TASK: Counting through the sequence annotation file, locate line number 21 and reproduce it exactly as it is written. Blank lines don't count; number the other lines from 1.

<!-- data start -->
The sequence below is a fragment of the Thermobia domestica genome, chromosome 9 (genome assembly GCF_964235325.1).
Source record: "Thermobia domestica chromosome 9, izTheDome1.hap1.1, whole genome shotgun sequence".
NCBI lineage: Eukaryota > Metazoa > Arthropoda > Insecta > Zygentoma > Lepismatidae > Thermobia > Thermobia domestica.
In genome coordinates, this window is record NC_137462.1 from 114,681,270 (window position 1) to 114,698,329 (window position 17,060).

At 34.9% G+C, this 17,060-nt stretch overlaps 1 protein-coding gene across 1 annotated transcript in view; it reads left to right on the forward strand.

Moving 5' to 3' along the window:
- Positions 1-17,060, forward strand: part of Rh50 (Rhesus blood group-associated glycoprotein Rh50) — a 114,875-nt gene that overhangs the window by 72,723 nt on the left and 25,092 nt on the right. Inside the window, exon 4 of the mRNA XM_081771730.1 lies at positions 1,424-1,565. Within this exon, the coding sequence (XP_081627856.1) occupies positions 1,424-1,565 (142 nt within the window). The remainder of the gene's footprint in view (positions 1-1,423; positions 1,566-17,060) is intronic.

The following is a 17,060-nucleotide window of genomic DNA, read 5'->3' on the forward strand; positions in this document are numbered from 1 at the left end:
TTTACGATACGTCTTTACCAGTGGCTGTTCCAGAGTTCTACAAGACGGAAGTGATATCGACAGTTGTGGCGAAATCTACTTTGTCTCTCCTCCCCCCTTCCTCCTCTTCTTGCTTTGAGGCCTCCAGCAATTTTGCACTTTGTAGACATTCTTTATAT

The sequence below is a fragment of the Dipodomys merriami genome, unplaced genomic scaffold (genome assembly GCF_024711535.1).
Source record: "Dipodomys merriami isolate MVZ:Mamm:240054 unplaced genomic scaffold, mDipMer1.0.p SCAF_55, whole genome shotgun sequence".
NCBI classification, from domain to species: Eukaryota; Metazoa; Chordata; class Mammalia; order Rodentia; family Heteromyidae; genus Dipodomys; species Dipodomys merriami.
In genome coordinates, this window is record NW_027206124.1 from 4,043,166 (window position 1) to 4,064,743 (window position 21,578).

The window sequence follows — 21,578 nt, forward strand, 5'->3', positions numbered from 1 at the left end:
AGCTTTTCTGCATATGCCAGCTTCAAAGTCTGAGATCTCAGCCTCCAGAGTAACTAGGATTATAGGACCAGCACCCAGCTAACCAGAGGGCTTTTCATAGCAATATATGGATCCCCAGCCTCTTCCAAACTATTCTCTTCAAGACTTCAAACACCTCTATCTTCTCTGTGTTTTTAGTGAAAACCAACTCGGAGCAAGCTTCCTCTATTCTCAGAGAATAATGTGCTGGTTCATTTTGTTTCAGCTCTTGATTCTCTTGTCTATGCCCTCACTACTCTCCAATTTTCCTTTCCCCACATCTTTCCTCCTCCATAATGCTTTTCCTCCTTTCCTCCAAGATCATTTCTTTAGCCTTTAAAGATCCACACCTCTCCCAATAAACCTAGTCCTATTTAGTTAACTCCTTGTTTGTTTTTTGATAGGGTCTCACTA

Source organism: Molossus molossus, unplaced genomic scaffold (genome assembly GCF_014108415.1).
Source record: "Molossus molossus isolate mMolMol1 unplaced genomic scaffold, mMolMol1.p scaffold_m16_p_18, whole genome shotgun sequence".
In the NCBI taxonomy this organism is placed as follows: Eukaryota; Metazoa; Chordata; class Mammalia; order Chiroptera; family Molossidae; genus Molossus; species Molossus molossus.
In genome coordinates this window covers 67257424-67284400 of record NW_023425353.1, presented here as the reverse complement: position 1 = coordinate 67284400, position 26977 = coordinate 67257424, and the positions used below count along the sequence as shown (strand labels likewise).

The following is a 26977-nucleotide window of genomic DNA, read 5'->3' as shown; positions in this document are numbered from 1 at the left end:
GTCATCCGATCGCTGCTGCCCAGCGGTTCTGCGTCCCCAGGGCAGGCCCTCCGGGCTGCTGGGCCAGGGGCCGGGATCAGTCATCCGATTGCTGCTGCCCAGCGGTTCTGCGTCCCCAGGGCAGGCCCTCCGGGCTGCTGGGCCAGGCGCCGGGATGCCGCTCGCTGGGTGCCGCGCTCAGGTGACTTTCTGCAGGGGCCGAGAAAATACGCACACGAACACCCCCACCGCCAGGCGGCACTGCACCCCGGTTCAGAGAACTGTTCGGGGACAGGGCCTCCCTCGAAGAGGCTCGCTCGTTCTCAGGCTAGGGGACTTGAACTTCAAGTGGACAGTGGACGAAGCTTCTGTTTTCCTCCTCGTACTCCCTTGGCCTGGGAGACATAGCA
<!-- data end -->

GTCATCCGATCGCTGCTGCCCAGCGGTTCTGCGTCCCCAGGGCAGGCCCTCCGGGCTGCTGGGCCAGGGGCCGGGATCAGTCATCCGATTGCTGCTGCCCAGCGGTTCTGCGTCCCCAGGGCAGGCCCTCCGGGCTGCTGGGCCAGGCGCCGGGATGCCGCTCGCTGGGTGCCGCGCTCAGGTGACTTTCTGCAGGGGCCGAGAAAATACGCACACGAACACCCCCACCGCCAGGCGGCACTGCACCCCGGTTCAGAGAACTGTTCGGGGACAGGGCCTCCCTCGAAGAGGCTCGCTCGTTCTCAGGCTAGGGGACTTGAACTTCAAGTGGACAGTGGACGAAGCTTCTGTTTTCCTCCTCGTACTCCCTTGGCCTGGGAGACATAGCA